Old Ordnance Survey Maps of Hampshire


This page summarises the local government organisation of Hampshire since 1889.

  • Hampshire County Council was formed in 1889 and from 1894 a network of boroughs, urban district councils and rural district councils was formed. Portsmouth and Southampton were county boroughs, giving them relative autonomy.
  • The more urban areas were covered by Boroughs or Urban Districts. Boroughs had the right to appoint mayors and aldermen; they generally had more prestige and many larger urban districts aspired to become boroughs. The following were Hampshire's Municipal Boroughs in 1894: Andover, Basingstoke, Bournemouth, Christchurch, Lymington, Romsey, City of Winchester. Bournemouth became a County Borough in 1900.
  • Urban Districts covered major towns, had councillors, and provided a growing range of services. In Hampshire these were: Aldershot, Alton, Eastleigh (for some years renamed Eastleigh & Bishopstoke), Fareham, Gosport & Alverstoke, Havant, Petersfield, Shirley & Freemantle, Warblington. Shirley & Freemantle was almost immediately absorbed by Southampton County Borough. Warblington UDC was abolished in 1932 and largely absorbed by an enlarged and renamed Havant & Waterloo UDC.
  • As towns grew, so further urban districts were established: Pokesdown (1895, but absorbed by Bournemouth in 1901), Farnborough (1896), Itchen (1898, but absorbed by Southampton in 1920), Fleet (1904), New Milton (1926, but absorbed by Lymington in 1932). Meanwhile Aldershot and Gosport both became Municipal Boroughs in 1922, as did Eastleigh in 1936.
  • By the 1970s Hampshire had 3 County Boroughs: Bournemouth, Portsmouth, and Southampton; 9 Municipal Boroughs: Aldershot, Andover, Basingstoke, Christchurch, Eastleigh, Gosport, Lymington, Romsey, and City of Winchester; and just 6 Urban Districts: Alton, Fareham, Farnborough, Fleet, Havant & Waterloo, and Petersfield.
  • Across the county there were more than 20 Rural District Councils (RDCs). Though their powers gradually increased, they replaced Sanitary Boards and in the early days generally met at the local Workhouse, and often shared the Union's officials. The Catherington RDC, for instance, met "at the Workhouse, after the Guardians' meeting". The Rural Districts were: Alresford, Alton, Andover, Basingstoke, Catherington, Christchurch, Dockenfield, Droxford, Fareham, Fordingbridge, Hartley Wintney, Havant, Hursley, Kingsclere, Lymington, New Forest, Petersfield, Portsea Island, Ringwood, Romsey, South Stoneham, Stockbridge, Whitchurch, Winchester. Of these Dockenfield and Portsea Island had been abolished within a year, the first absorbed by Farnham RDC (in Surrey), the second by Portsmouth County Borough.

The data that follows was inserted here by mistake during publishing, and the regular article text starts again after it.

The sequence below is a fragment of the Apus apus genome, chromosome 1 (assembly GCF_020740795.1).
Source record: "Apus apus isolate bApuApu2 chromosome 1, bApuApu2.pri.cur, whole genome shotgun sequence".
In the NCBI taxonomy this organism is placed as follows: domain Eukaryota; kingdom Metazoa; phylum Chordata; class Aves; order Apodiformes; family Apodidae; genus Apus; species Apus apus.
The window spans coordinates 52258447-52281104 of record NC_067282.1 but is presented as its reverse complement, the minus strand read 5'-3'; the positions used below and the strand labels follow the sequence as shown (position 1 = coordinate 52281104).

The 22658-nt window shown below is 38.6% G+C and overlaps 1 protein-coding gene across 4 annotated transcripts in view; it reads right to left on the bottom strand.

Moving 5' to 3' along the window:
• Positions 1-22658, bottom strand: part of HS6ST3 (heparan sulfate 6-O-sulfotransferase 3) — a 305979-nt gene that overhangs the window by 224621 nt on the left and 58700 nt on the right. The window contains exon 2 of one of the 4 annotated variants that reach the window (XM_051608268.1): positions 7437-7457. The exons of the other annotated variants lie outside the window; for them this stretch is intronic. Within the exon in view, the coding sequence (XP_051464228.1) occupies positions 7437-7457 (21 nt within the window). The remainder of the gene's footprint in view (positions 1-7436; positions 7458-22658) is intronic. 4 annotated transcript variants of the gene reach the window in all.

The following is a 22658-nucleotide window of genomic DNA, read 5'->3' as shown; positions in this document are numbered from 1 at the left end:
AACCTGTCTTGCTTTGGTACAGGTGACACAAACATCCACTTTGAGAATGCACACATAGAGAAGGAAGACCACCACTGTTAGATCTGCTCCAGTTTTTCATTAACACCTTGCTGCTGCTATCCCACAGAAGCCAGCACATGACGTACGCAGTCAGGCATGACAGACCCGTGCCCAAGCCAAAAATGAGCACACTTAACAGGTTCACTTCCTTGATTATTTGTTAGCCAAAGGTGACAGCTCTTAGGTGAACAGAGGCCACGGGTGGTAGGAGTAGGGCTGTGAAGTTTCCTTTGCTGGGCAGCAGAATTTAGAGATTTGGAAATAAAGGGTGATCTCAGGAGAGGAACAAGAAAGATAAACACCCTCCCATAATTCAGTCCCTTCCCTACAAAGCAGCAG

• Many of these Rural Districts were abolished or merged in 1932, leaving just 12: Alton, Andover, Basingstoke, Droxford, Hartley Wintney, Kingsclere & Whitchurch, New Forest, Petersfield, Ringwood & Fordingbridge, Romsey, Stockbridge, and Winchester.
  • The Isle of Wight was still regarded as part of Hampshire for ceremonial and some other purposes. The Ordnance Survey used to list its maps as Hampshire (Isle of Wight).
  • In 1974 further reorganisation saw major changes. Bournemouth, Christchurch and part of Ringwood & Fordingbridge RDC were transferred to Dorset. The Isle of Wight was formally recognised as a separate county.The bulk of Hampshire became a non-metropolitan county, with 13 Districts: Basingstoke & Deane, East Hampshire, Eastleigh, Fareham, Gosport, Hart, Havant, New Forest, City of Portsmouth, Rushmoor, City of Southampton, Test Valley, and City of Winchester. In 1997 Portsmouth and Southampton became unitary authorities.
  • For a list of our Hampshire (including Southampton) maps go to the Hampshire page, for Portsmouth go to the Portsmouth page, for Bournemouth go to the Bournemouth page, for the Isle of Wight to the Isle of Wight page. A full list of our maps for the South West is given here.
  • Most maps in the Godfrey Edition are taken from the 25 inch to the mile map and reduced to about 15 inches to the mile. They cost just £ 3.00 each (Coloured editions £ 3.50). For a full list of English maps, return to the England page
  • You can order maps direct from our On-line Mapshop.
    Minor changes are not listed here, but please advise us of any significant errors or omissions.
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    The Godfrey Edition / sales@alangodfreymaps.co.uk / 25 November 2016